The month of May brings on the opportunity to harvest the first cutting of a hay meadow. There are many different kinds of hay that we grow. Legumes may be an alfalfa or a clover. Grasses many times include orchard grass, timothy, brome grass, rye grass or endophyte free fescues.
Fertility is always important in raising a good crop. Legumes and grasses both will need potash (K) and phosphorus (P) for proper growth. Grasses only need nitrogen (N) as legumes produce their own naturally. Summer and fall application of P & K are most efficient and N applications for grass meadows are best done as soon as fields permit in spring, keeping in mind to be as close to 30-45 days before the first harvest as you can. Every spring is somewhat different in weather and ground conditions so this does vary somewhat. The pure stands of grasses will need N applications right after harvesting each cutting to allow for maximum growth, quality and yield.
Alfalfa is a great crop by itself or in a mixture with a grass or grasses, clover the same. Orchard grass, timothy, rye grass and modern endophyte free fescue can do well alone or in a mixture with alfalfa or clover. Brome grasses are usually found in mixtures with other grasses or legumes. Just remember when grasses are in a meadow as a stand-alone crop you will need N for profitable results. Legume/grass mixtures can make for great meadows when matched with the right grasses and percentages of each for your specific needs. In a 5-20 percent mixture of grass with the remainder in legumes, these meadows usually produce sufficient nitrogen naturally from the legumes for the grasses to utilize.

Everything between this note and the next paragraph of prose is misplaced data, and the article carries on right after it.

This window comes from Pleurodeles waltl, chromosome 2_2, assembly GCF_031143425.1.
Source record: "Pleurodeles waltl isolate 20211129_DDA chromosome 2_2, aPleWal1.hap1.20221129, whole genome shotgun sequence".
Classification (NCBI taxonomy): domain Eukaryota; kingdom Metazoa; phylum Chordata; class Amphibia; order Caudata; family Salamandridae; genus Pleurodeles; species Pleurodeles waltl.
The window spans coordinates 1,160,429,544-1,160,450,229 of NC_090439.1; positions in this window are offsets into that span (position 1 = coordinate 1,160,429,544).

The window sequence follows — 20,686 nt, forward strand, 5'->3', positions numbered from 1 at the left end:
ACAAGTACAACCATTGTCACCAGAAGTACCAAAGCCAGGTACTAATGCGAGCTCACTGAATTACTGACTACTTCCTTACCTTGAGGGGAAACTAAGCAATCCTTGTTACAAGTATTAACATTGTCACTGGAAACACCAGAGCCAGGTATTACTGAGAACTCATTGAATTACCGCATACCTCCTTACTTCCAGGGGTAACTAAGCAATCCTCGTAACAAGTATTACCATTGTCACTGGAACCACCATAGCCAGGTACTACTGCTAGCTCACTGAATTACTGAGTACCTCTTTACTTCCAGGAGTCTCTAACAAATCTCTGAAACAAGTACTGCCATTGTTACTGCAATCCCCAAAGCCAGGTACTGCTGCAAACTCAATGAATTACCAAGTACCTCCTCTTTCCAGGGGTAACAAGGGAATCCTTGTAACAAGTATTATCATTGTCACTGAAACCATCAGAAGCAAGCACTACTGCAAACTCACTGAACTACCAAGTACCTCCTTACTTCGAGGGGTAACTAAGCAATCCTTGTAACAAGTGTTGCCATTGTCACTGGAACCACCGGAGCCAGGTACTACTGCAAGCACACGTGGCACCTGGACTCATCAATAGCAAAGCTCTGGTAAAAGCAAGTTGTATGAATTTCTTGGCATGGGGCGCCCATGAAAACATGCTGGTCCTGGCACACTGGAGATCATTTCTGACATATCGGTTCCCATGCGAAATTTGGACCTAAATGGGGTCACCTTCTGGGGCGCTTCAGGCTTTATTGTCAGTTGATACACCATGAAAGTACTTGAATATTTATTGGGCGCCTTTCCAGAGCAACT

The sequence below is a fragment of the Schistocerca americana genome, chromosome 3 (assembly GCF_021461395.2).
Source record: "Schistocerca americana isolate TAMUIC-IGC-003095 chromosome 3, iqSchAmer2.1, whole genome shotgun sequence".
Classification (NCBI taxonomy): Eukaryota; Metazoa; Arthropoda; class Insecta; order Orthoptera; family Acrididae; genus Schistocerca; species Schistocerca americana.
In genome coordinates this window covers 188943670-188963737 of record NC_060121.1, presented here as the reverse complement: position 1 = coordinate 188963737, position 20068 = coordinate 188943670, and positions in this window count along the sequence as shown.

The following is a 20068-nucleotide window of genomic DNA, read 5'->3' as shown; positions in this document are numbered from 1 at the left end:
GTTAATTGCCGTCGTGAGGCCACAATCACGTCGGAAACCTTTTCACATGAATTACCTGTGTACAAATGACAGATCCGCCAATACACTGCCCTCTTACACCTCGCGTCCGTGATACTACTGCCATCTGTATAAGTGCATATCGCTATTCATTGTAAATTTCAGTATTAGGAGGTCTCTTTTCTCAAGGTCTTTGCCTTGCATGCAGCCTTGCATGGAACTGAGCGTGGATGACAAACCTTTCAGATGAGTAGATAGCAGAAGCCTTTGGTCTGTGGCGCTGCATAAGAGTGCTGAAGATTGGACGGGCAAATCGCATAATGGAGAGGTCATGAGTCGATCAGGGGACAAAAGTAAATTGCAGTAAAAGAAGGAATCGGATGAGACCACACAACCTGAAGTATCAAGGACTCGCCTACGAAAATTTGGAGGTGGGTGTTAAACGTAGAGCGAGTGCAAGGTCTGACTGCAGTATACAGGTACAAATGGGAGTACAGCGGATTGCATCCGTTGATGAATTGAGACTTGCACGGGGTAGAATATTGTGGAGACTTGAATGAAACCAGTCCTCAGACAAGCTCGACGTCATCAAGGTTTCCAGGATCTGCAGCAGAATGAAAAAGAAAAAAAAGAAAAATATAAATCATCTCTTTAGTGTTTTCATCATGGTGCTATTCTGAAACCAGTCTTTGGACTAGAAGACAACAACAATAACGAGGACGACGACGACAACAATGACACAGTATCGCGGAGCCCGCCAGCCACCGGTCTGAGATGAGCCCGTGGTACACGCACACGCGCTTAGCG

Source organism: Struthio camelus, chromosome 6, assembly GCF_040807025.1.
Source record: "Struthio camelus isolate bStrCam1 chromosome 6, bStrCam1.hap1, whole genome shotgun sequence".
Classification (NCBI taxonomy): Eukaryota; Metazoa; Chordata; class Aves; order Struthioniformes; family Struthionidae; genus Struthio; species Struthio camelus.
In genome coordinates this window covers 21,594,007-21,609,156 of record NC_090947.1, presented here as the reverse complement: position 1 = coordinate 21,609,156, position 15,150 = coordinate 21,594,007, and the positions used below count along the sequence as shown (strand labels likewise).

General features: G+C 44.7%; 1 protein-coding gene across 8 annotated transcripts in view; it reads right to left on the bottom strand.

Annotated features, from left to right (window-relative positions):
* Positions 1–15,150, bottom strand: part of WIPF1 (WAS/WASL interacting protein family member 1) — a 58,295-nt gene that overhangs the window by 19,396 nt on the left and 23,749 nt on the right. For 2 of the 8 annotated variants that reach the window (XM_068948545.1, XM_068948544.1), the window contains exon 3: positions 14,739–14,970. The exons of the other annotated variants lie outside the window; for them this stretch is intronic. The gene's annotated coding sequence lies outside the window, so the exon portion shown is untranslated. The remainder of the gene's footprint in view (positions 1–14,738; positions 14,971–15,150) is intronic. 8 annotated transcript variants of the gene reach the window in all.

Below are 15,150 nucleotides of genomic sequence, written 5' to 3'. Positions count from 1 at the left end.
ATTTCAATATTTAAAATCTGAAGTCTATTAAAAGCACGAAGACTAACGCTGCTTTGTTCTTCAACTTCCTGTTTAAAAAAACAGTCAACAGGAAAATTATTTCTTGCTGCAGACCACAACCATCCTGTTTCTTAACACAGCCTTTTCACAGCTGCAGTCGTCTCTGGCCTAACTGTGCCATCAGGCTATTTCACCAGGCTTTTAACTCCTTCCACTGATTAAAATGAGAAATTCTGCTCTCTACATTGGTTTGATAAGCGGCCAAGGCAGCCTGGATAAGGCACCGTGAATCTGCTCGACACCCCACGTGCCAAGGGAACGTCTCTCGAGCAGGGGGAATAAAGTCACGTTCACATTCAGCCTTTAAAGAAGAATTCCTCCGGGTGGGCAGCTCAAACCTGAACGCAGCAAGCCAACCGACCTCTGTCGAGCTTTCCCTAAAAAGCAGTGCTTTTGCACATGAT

The species of animal you are feeding or grazing will ultimately drive your decision as to what kind/kinds of hay to plant in your meadows. Producing quality hay is determined by a number of different factors, some we can manage and some we cannot……
The ones we can;
Protection from insect predators
Equipment maintenance, proper adjustments and preparation
Timeliness of cuttings (weather is a factor)
The ones we can’t;
Moisture…too little or too much!!
How big of a window of opportunity we have to harvest.
So as the hay season begins to unfold, the opportunity to harvest another valuable crop over the next several months lies ahead. Enjoy the different stages of the crop and the wildlife and nature that you find in those meadows that God has blessed us with. Good luck and may your barns be blessed with over flowing mows of quality hay!!